Thursday, December 11, 2008

Sara Goodman - Editor at St. Martin's Press

  • How did you get your start as an editor? Why become an editor instead of say, a fighter pilot or computer engineer?

I moved to New York in June of 2001 from California thinking I wanted to work in magazines.  Upon my arrival, I interned at a few publications and cocktail waitressed at night to pay the bills.  Then 911 happened and I was like, "I need a full time job with benefits!  The world is too crazy right now."  I answered a listing on MediaBistro for a job in "media."  I had no idea what I was getting myself into.  Even after my interview I wasn't entirely sure what the company did! But finally, when they hired me, I realized I was working at a literary agency, and the rest is history.  I tried my best to become a high powered agent, but I realized that it just wasn't quite the right fit.  Editing books is more my thing, so in 2007 I decided to change careers.  I'm now at St. Martin 's Press and I couldn't be happier.  

  • What are some of the exciting books you've acquired that you're most proud of?

HOT GIRL by Dream Jordan is a young adult novel that just came out on November 11th, and I'm really proud of that one.  It's the story of a young girl forced to survive the travails of the Brooklyn foster care system, which she does with grace and wit and incredible strength of character.  Also, on December 23rd, CRACKED UP TO BE by Courtney Summers will be coming out.  This is also a young adult novel, and it's amazing.  Without giving too much away, it's the story of a young girl who's witnessed something truly terrible, but is too afraid to admit it.  As the book unfolds, the reader is given small clues about the event as you see her slowly break down and ultimately confess. 


  • When you receive a submission what about it really grabs you and excites you to the point that you'd like to acquire it? 

An editor almost always knows if a book is publishable right from the very beginning.  A good opening line, an immediate sense of place, and good pacing are always a good sign.  I also keep an eye out for that plot that's going to hook me from the very beginning.  As an author, you want to keep your readers up all night.  You want them to start the book and not want to put it down until they've turned the very last page!

  • What makes you decide to read a submission overnight compared to it rotting on the bottom of your slush pile?

If an agent calls me up and can't stop talking about how wonderful a book is, I'm going to look at it that night.  If I get a query letter that immediately piques my interest, I'm going to look at it that night.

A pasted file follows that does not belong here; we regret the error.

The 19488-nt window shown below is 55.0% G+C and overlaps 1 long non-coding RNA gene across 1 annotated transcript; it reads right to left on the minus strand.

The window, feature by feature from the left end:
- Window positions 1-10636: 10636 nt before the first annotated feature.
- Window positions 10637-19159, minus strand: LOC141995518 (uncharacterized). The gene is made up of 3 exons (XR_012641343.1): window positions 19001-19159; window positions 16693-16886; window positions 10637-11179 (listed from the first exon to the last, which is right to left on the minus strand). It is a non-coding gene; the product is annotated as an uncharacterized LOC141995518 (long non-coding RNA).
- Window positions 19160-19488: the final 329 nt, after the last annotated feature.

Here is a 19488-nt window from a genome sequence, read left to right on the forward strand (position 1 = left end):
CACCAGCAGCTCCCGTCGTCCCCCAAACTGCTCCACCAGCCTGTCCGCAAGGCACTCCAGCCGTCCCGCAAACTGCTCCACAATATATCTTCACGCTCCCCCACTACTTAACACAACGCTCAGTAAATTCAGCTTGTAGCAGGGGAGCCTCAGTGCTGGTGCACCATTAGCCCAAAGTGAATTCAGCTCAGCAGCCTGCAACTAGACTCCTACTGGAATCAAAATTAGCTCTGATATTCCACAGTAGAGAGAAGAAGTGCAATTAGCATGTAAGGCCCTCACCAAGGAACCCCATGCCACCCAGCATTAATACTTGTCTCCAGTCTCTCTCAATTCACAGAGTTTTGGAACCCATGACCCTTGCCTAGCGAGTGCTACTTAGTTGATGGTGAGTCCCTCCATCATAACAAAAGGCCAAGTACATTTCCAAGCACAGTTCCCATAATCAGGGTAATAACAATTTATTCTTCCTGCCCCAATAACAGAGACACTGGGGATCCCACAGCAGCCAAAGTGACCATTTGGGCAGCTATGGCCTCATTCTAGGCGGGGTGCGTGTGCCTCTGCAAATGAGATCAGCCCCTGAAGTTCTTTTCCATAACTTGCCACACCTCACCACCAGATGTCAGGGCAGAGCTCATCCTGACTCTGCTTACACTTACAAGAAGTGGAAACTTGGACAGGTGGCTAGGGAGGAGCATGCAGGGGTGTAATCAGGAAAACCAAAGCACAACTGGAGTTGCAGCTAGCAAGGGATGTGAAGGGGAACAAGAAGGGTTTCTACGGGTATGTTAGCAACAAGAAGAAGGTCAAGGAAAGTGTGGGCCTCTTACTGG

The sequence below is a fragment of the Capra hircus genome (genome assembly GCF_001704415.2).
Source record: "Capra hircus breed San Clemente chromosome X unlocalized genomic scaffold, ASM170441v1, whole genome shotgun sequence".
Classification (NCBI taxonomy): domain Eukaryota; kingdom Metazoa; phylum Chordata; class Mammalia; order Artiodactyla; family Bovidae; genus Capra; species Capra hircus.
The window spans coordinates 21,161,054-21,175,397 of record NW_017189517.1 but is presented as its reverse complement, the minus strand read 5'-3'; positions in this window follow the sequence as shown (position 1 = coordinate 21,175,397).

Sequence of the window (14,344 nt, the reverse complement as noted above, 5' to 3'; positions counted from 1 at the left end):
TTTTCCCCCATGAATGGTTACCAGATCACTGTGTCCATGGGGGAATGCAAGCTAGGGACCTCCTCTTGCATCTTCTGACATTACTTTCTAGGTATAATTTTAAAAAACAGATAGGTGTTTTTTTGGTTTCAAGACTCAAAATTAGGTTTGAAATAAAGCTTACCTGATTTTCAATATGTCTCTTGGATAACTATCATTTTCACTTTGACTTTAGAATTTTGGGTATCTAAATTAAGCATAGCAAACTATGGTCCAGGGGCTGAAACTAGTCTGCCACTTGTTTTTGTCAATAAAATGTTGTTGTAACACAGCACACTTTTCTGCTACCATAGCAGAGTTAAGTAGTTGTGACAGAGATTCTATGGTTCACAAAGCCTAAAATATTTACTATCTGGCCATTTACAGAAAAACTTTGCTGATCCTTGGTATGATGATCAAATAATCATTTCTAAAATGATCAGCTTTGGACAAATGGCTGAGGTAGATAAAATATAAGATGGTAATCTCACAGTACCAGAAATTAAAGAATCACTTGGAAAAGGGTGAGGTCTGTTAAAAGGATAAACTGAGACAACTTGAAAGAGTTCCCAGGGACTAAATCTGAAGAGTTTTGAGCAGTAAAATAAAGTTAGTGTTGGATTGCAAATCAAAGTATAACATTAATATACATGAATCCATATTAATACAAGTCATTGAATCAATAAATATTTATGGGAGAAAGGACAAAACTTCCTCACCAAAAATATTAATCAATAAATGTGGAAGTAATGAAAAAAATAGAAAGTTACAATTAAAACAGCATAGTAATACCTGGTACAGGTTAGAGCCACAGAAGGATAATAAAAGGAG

·         What's the best way for a writer to contact you? Query letter?

I'm currently only looking at agented submissions. 

·         Are you open to receiving submissions from self-published authors?

 A lot of bestsellers have been previously self-published, so absolutely.  Though, I really do prefer that they come in to me from an agent.

  • Are you open to receiving unagented submissions?

 No, not at the moment. 

  • What are you personally doing in order to adapt to the changes in the marketplace? (Changes meaning: lower print runs, shrinking book review outlets, oversaturated market and chains stores being more selective about what books they put on their shelves)

Firstly, I'd say that I'm trying my best to acquire fresh voices with fresh ideas.  I don't understand the desire to write something that has already been done before.  Secondly, I'm working closely with my authors to help them promote their own books, especially using online resources.  For first-time authors, this is so important.  I have an author who made her own book trailer, for example.  She's posted it on her blog, her Myspace page, and on her Facebook page.  The internet is an amazing and FREE marketing tool if used correctly.  Also, for the young adult market especially, the wonderful librarians out there have done great things.   Get a librarian to read and love your book, and you're doing great!  I think in general we all have to be much more creative about getting our books noticed.   It's just a matter of adapting and utilizing the resources we do have.